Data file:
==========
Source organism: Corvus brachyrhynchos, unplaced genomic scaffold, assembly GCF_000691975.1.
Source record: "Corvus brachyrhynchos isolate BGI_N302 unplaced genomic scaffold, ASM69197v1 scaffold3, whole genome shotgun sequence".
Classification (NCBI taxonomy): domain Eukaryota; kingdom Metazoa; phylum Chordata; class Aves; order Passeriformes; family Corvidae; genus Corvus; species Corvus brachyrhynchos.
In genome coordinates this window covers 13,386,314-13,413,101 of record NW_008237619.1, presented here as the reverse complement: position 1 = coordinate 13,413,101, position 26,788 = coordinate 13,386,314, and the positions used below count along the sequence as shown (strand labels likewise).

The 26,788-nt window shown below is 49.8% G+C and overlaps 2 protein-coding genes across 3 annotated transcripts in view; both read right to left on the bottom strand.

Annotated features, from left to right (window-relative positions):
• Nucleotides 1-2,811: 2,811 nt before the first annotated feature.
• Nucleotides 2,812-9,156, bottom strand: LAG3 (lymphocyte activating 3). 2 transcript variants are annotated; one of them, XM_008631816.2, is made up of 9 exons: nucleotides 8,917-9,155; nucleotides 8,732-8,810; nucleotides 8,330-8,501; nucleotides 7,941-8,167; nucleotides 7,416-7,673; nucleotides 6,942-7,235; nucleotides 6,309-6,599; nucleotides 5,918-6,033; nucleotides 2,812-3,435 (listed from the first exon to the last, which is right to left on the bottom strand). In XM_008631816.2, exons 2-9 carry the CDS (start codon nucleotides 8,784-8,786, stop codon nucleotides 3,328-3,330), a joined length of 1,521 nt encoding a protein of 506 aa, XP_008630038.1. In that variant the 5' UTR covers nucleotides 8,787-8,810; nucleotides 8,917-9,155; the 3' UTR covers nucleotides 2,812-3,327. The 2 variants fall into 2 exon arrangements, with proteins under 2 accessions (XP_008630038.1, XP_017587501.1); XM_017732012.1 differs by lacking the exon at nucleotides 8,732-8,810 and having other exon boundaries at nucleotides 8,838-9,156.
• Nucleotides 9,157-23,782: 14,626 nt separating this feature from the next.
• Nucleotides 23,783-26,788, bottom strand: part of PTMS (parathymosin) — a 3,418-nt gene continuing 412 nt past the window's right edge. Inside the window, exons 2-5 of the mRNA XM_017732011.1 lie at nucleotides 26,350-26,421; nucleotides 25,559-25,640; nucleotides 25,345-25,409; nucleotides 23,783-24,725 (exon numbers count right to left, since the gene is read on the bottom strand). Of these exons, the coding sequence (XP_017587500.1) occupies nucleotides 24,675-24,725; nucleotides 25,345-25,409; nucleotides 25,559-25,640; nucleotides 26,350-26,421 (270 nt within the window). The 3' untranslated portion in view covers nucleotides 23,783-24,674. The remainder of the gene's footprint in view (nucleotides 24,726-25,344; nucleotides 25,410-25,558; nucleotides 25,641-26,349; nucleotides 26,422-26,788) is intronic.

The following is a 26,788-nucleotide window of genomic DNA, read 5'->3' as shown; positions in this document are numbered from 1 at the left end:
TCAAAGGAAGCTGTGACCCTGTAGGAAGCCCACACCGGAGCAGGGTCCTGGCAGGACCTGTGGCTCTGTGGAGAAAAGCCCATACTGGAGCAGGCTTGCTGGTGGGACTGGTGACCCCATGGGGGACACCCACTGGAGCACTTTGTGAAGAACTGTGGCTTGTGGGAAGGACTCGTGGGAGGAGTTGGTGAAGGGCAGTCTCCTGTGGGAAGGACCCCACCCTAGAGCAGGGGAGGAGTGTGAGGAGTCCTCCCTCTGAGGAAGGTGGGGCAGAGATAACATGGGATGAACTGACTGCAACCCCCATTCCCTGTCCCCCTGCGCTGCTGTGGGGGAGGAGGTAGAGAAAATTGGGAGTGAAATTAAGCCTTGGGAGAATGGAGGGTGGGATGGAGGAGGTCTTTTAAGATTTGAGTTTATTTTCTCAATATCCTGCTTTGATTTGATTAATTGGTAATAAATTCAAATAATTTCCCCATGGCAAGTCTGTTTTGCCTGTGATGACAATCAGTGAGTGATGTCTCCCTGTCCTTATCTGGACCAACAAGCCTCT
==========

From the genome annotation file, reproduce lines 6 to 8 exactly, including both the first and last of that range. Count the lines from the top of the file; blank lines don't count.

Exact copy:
Annotated features, from left to right (window-relative positions):
• Nucleotides 1-2,811: 2,811 nt before the first annotated feature.
• Nucleotides 2,812-9,156, bottom strand: LAG3 (lymphocyte activating 3). 2 transcript variants are annotated; one of them, XM_008631816.2, is made up of 9 exons: nucleotides 8,917-9,155; nucleotides 8,732-8,810; nucleotides 8,330-8,501; nucleotides 7,941-8,167; nucleotides 7,416-7,673; nucleotides 6,942-7,235; nucleotides 6,309-6,599; nucleotides 5,918-6,033; nucleotides 2,812-3,435 (listed from the first exon to the last, which is right to left on the bottom strand). In XM_008631816.2, exons 2-9 carry the CDS (start codon nucleotides 8,784-8,786, stop codon nucleotides 3,328-3,330), a joined length of 1,521 nt encoding a protein of 506 aa, XP_008630038.1. In that variant the 5' UTR covers nucleotides 8,787-8,810; nucleotides 8,917-9,155; the 3' UTR covers nucleotides 2,812-3,327. The 2 variants fall into 2 exon arrangements, with proteins under 2 accessions (XP_008630038.1, XP_017587501.1); XM_017732012.1 differs by lacking the exon at nucleotides 8,732-8,810 and having other exon boundaries at nucleotides 8,838-9,156.